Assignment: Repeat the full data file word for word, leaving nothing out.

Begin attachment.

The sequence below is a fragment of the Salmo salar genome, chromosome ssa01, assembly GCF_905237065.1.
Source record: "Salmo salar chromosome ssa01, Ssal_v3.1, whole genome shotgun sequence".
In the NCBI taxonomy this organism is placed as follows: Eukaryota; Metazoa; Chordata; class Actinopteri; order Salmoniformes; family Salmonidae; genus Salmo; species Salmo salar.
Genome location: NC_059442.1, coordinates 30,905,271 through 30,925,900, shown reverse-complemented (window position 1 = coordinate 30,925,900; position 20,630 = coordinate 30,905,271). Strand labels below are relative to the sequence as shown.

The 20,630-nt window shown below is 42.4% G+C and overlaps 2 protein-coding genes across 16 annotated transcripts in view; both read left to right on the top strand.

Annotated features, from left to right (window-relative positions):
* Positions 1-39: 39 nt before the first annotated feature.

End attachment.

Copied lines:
The sequence below is a fragment of the Salmo salar genome, chromosome ssa01, assembly GCF_905237065.1.
Source record: "Salmo salar chromosome ssa01, Ssal_v3.1, whole genome shotgun sequence".
In the NCBI taxonomy this organism is placed as follows: Eukaryota; Metazoa; Chordata; class Actinopteri; order Salmoniformes; family Salmonidae; genus Salmo; species Salmo salar.
Genome location: NC_059442.1, coordinates 30,905,271 through 30,925,900, shown reverse-complemented (window position 1 = coordinate 30,925,900; position 20,630 = coordinate 30,905,271). Strand labels below are relative to the sequence as shown.

The 20,630-nt window shown below is 42.4% G+C and overlaps 2 protein-coding genes across 16 annotated transcripts in view; both read left to right on the top strand.

Annotated features, from left to right (window-relative positions):
* Positions 1-39: 39 nt before the first annotated feature.